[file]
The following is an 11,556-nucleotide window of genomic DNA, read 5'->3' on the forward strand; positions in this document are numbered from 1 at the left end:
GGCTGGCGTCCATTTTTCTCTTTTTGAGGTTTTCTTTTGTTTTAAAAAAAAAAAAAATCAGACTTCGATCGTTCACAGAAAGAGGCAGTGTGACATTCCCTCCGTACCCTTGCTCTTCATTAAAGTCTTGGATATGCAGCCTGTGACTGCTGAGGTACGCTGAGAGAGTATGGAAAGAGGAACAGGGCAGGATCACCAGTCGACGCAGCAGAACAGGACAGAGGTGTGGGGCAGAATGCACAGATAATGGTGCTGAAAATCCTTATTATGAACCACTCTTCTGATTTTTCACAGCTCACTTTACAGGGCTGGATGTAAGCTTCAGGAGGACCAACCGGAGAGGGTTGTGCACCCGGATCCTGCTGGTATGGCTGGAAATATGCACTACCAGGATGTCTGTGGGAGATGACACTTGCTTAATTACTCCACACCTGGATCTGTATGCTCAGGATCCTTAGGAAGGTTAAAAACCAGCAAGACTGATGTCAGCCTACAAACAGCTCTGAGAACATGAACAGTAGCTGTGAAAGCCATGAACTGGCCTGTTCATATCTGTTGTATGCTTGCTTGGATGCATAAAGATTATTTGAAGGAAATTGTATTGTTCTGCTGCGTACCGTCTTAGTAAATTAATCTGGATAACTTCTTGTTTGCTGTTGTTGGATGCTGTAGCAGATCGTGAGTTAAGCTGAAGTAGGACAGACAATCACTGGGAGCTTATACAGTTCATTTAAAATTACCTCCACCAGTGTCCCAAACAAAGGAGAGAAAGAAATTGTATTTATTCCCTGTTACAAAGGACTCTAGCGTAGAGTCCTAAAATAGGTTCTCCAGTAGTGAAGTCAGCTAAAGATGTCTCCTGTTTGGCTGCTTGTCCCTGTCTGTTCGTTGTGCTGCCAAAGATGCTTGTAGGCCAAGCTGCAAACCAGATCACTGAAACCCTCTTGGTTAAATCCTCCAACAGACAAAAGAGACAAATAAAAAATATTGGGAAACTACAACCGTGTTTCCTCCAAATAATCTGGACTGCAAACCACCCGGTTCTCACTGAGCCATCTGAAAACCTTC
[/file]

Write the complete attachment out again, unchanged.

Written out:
The following is an 11,556-nucleotide window of genomic DNA, read 5'->3' on the forward strand; positions in this document are numbered from 1 at the left end:
GGCTGGCGTCCATTTTTCTCTTTTTGAGGTTTTCTTTTGTTTTAAAAAAAAAAAAAATCAGACTTCGATCGTTCACAGAAAGAGGCAGTGTGACATTCCCTCCGTACCCTTGCTCTTCATTAAAGTCTTGGATATGCAGCCTGTGACTGCTGAGGTACGCTGAGAGAGTATGGAAAGAGGAACAGGGCAGGATCACCAGTCGACGCAGCAGAACAGGACAGAGGTGTGGGGCAGAATGCACAGATAATGGTGCTGAAAATCCTTATTATGAACCACTCTTCTGATTTTTCACAGCTCACTTTACAGGGCTGGATGTAAGCTTCAGGAGGACCAACCGGAGAGGGTTGTGCACCCGGATCCTGCTGGTATGGCTGGAAATATGCACTACCAGGATGTCTGTGGGAGATGACACTTGCTTAATTACTCCACACCTGGATCTGTATGCTCAGGATCCTTAGGAAGGTTAAAAACCAGCAAGACTGATGTCAGCCTACAAACAGCTCTGAGAACATGAACAGTAGCTGTGAAAGCCATGAACTGGCCTGTTCATATCTGTTGTATGCTTGCTTGGATGCATAAAGATTATTTGAAGGAAATTGTATTGTTCTGCTGCGTACCGTCTTAGTAAATTAATCTGGATAACTTCTTGTTTGCTGTTGTTGGATGCTGTAGCAGATCGTGAGTTAAGCTGAAGTAGGACAGACAATCACTGGGAGCTTATACAGTTCATTTAAAATTACCTCCACCAGTGTCCCAAACAAAGGAGAGAAAGAAATTGTATTTATTCCCTGTTACAAAGGACTCTAGCGTAGAGTCCTAAAATAGGTTCTCCAGTAGTGAAGTCAGCTAAAGATGTCTCCTGTTTGGCTGCTTGTCCCTGTCTGTTCGTTGTGCTGCCAAAGATGCTTGTAGGCCAAGCTGCAAACCAGATCACTGAAACCCTCTTGGTTAAATCCTCCAACAGACAAAAGAGACAAATAAAAAATATTGGGAAACTACAACCGTGTTTCCTCCAAATAATCTGGACTGCAAACCACCCGGTTCTCACTGAGCCATCTGAAAACCTTC